Replacing Project Managers in Information Technology Projects: Contradictions that Explain the Phenomenon

Replacing Project Managers in Information Technology Projects: Contradictions that Explain the Phenomenon

Kirsi Liikamaa (University of Turku, Finland), Tero Vartiainen (University of Oulu, Finland), Maritta Pirhonen (University of Jyväskylä, Finland) and Heli Aramo-Immonen (Tampere University of Technology, Finland)
DOI: 10.4018/978-1-5225-0196-1.ch119
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Abstract

According to anecdotal evidence, project managers working on information technology (IT) projects are occasionally replaced, although the literature on information systems (IS) and project management (PM) makes little mention of it. With a view to narrowing this knowledge gap the authors examined the reasons behind the practice. The authors took an interpretive approach to the data gathering and analysis, and collected descriptions about replacing project managers (RPM) from interviews and questionnaires (n=43). The concept of contradiction served as a lens through which to identify the underlying reasons. Contradiction refers to statements asserting or expressing the opposite of another statement. The authors identified four contradictions explaining why RPM occurs in IT projects. These contradictions show that RPM appears to be a simplistic solution when there are more fundamental issues to consider. The implications extend to education, practice, and research in the context of IT project management.
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Introduction

Information technology (IT) projects are known for their failure and troubles. Concepts used in the literature carrying the same meaning like IT projects include: software development project (Schwalbe, 2010), software project (Boehm & Ross, 1989; Cotterell & Hughes 1995; Keil, Cule, Lyytinen, & Schmidt, 1998; Wallace & Keil, 2004), information systems (IS) project (Schmidt, Lyytinen, Keil, & Cule, 2001), and information and communications technology (ICT) project (Dekkers & Forselius, 2007). For the sake of simplicity we use IT project to mean any IS project that the provider implements for the client. The Standish Group Report from 2013 estimated that 43 percent of these projects face challenges, and 18 percent fail by being late, over budget, or producing inadequate results (Standish Group, 2013). The failure rate could be attributable to the fact that IT projects are very diverse. In contrast to projects in many other industries, they are characterized by high complexity, unconformity, changeability, invisibility, and high chances of failure (Jurison, 1999; Schwalbe, 2010). In simple terms, it is relatively easy in a construction project such as building a house to separate building a fence and altering a floor plan, but the elements in information systems (IS) projects affect each other, as well as the existing system (Dekkers & Forselius, 2007). The main characteristics fall into seven categories (Peffers, Gengler & Tuunanen, 2003; Rodriguez-Repiso, Setchi & Salmeron, 2007): abstract constraints, difficulty of visualization, excessive perception of flexibility, hidden complexity, uncertainty, a software-failure tendency, and the goal of changing existing business processes. Therefore, it is not surprising that when Wirth (1996) compared 41 projects in construction, utilities, pharmaceuticals, IS, and manufacturing he found that uncertainty levels (e.g., budget and duration deviation) were highest in the IS projects.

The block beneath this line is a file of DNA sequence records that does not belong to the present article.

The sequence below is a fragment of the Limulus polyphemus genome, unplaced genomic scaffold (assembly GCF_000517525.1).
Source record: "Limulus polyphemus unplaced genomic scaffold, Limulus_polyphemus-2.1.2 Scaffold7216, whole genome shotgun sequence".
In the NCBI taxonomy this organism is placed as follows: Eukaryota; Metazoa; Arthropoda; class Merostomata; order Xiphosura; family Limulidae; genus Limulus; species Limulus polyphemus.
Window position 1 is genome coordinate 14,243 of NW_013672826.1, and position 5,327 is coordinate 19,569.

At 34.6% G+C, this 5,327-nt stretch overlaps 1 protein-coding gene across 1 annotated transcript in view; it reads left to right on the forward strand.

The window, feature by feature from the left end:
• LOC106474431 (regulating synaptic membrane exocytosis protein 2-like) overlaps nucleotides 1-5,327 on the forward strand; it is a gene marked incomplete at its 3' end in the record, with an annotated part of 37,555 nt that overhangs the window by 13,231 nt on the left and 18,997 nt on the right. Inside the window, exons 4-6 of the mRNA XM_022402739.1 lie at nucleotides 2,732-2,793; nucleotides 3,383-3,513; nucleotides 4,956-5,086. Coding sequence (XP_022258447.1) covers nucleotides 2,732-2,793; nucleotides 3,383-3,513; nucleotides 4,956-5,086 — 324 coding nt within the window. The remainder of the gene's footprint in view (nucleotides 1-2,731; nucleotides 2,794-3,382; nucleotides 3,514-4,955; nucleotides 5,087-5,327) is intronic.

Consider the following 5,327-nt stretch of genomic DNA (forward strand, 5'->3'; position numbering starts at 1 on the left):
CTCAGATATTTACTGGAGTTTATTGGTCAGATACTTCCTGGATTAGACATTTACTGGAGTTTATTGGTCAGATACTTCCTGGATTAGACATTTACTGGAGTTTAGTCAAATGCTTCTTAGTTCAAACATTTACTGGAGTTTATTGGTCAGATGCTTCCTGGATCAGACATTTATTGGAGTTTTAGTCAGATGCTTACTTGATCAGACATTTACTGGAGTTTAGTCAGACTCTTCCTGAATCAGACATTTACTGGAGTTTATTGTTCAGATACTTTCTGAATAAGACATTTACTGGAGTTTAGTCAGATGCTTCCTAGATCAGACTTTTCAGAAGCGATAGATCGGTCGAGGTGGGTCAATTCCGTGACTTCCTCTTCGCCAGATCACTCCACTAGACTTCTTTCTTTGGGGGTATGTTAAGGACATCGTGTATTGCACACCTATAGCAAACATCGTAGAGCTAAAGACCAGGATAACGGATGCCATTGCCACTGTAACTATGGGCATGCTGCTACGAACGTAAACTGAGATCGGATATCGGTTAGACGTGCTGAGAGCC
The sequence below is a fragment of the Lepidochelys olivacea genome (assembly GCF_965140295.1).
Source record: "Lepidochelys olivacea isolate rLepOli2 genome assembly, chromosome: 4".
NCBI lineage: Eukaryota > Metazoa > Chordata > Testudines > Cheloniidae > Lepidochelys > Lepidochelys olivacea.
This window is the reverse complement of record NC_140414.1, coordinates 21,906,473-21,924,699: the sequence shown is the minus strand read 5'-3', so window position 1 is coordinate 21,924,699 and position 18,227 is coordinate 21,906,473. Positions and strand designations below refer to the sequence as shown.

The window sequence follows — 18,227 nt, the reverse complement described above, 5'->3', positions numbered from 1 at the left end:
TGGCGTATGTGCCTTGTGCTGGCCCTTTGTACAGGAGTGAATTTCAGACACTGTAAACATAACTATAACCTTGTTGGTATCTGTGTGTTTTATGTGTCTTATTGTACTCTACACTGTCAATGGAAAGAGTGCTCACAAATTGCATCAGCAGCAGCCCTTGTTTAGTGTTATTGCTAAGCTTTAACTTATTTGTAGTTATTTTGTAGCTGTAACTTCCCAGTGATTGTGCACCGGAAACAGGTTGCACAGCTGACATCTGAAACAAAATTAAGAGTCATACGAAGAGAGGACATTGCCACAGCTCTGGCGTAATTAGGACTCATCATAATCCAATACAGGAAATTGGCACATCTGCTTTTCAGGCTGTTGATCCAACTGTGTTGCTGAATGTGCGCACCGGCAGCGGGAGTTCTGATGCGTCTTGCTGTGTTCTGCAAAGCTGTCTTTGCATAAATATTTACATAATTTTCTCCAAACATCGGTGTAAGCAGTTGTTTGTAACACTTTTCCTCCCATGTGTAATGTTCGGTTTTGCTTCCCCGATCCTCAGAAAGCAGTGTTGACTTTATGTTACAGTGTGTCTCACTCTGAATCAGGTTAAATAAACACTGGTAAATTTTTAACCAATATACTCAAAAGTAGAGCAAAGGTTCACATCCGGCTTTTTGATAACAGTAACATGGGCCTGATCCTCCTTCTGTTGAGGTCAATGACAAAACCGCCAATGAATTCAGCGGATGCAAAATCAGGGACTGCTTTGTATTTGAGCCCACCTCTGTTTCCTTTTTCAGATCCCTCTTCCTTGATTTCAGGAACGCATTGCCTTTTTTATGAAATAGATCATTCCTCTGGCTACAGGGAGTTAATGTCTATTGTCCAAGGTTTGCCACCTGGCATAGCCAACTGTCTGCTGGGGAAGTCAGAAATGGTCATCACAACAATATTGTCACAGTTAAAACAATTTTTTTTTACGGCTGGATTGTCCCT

The project manager is perceived as the most important factor in a project’s success (Cleland, 1984; Jurison, 1999; Kezsbom, Schilling, & Edward, 1989; Nicholas, 1994). Project management does not exist without the manager, who is the glue holding the project together, the mover and shaker (Nicholas, 1994). There is anecdotal evidence suggesting that managers of IT projects may sometimes be replaced in order to rescue the project, but the literature on IS and project management all but ignores the issue. Our review of the literature on replacing project managers (RPM) revealed only two directly related journal articles (see the search process in Appendix 1). The first one (Abdel-Hamid, 1992) concerned managerial turnover and the data was gathered in the context of a role-playing project simulation. The subjects of the study were graduate students at a US business school studying computer systems management. According to the results, managerial turnover can lead to a considerable shift in costs or schedule trade-off choices, affecting staff allocations and, eventually, project performance in terms of both costs and duration. The context of the second article, written by Parker and Skitmore (2005), was the aerospace industry. The authors collected data from a group of project managers at an international aerospace company, and found that turnover disrupts and negatively affects the project and the performance of the project team, and potentially negates the organization’s competitive advantage. These two articles reveal that RPM is a recognized phenomenon, but also that there is a lack of research related to IT projects. Other articles indirectly concern RPM (see Schmidt et al., 2001, on staff volatility, for example).

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